May 4, 1994 |
James and Alfred Baldwin, whose Orange County company has constructed more than 15,000 homes in Southern California since the 1950s, have been accused by a third former executive of wrongful termination, fraud and breach of contract. The suit, which seeks up to $5 million in actual and punitive damages, was filed Tuesday in Orange County Superior Court by Carole J. Greenwald of San Diego.
February 23, 1994 |
Another former top executive of Baldwin Builders has begun legal wranglings with the beleaguered Newport Beach home builder. Former Orange County division President Geoff Fearns, who resigned from the company in November, has filed an arbitration action against Baldwin. The action accuses the company's owners of breach of contract, forced resignation and fraud.
August 31, 1995 |
In a sign that his business woes may be taking a toll of his personal fortunes, multimillionaire developer James Baldwin has put his Emerald Bay mansion on the market for $10 million. Situated in an exclusive enclave of about 500 homes in a gated beachside community near Laguna Beach, the palatial home is a four-story granite and glass estate with an elevator.
December 27, 1998 |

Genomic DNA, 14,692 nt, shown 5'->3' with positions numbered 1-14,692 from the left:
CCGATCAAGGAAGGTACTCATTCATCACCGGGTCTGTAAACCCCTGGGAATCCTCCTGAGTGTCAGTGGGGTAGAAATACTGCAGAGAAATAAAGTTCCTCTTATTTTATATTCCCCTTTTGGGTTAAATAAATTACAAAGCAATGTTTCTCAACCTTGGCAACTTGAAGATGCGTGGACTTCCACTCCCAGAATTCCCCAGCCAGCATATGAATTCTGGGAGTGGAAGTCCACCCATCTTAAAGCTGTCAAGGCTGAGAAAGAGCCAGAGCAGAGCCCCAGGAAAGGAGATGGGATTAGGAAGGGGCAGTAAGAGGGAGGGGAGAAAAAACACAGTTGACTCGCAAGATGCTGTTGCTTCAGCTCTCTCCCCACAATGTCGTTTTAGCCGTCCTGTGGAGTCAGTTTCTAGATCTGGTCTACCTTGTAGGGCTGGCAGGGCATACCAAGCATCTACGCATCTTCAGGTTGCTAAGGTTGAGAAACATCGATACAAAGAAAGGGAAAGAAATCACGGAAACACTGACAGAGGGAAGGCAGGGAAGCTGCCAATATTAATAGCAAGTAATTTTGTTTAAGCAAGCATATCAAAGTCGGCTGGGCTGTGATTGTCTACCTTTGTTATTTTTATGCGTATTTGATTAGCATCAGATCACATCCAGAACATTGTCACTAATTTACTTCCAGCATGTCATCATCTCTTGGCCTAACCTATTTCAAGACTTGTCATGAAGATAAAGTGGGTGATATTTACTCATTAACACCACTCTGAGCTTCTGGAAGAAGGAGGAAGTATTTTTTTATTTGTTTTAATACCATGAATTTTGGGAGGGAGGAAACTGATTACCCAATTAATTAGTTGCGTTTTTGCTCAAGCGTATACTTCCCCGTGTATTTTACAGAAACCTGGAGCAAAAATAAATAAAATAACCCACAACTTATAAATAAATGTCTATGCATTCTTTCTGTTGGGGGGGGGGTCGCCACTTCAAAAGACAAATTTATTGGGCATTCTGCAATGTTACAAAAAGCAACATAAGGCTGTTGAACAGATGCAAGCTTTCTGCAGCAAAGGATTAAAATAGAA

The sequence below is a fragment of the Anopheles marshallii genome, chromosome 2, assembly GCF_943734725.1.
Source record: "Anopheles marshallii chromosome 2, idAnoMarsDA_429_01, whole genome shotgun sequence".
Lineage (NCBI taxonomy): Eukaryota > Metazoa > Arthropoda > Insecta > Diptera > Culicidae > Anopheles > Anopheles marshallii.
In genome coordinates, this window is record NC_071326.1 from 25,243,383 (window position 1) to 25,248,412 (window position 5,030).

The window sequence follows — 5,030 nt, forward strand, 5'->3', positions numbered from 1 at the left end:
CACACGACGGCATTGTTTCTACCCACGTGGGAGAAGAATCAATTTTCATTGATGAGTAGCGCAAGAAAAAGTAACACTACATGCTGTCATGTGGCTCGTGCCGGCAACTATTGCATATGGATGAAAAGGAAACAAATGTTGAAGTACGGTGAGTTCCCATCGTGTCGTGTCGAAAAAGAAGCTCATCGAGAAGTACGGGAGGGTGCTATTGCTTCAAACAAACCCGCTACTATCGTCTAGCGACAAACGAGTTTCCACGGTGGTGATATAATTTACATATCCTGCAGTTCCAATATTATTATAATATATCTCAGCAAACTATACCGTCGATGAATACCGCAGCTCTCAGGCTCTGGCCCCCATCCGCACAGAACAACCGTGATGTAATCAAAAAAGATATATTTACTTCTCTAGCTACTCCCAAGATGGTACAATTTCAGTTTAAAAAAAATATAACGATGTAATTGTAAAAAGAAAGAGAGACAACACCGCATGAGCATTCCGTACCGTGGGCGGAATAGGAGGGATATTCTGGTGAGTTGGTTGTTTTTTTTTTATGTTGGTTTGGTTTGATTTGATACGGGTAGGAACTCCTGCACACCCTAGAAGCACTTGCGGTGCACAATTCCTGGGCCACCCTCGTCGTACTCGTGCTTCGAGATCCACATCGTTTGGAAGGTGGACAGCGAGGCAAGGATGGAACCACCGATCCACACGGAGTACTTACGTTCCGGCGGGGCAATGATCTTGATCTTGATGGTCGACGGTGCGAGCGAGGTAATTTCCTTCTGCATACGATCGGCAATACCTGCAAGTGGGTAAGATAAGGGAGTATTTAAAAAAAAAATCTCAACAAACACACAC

In March 1987, Orange County developer Baldwin Builders Inc. did something it had done only twice in four years: It contributed money to a Los Angeles County supervisor, in this case $5,000 to Mike Antonovich. One month later, brothers James and Alfred Baldwin, who headed the firm, applied to Los Angeles County for permission to develop 1,500 homes across an environmentally sensitive, 1,270-acre tract of the Santa Monica Mountains.
August 12, 1995 |
Baldwin Co.'s plan to boost the annual pay of co-owners Alfred and James Baldwin by almost $1.7 million while the company is in bankruptcy came under fire Friday from the Orange County home-building company's court-approved creditors committee. In a formal objection filed in U.S.
CALIFORNIA | LOCAL
August 17, 1992 |
A self-described citizens committee backing a Ventura Freeway monorail project is well-financed by developers and other businesses and is headed by a developer with strong ties to county supervisor and project proponent Mike Antonovich, according to campaign statements and interviews.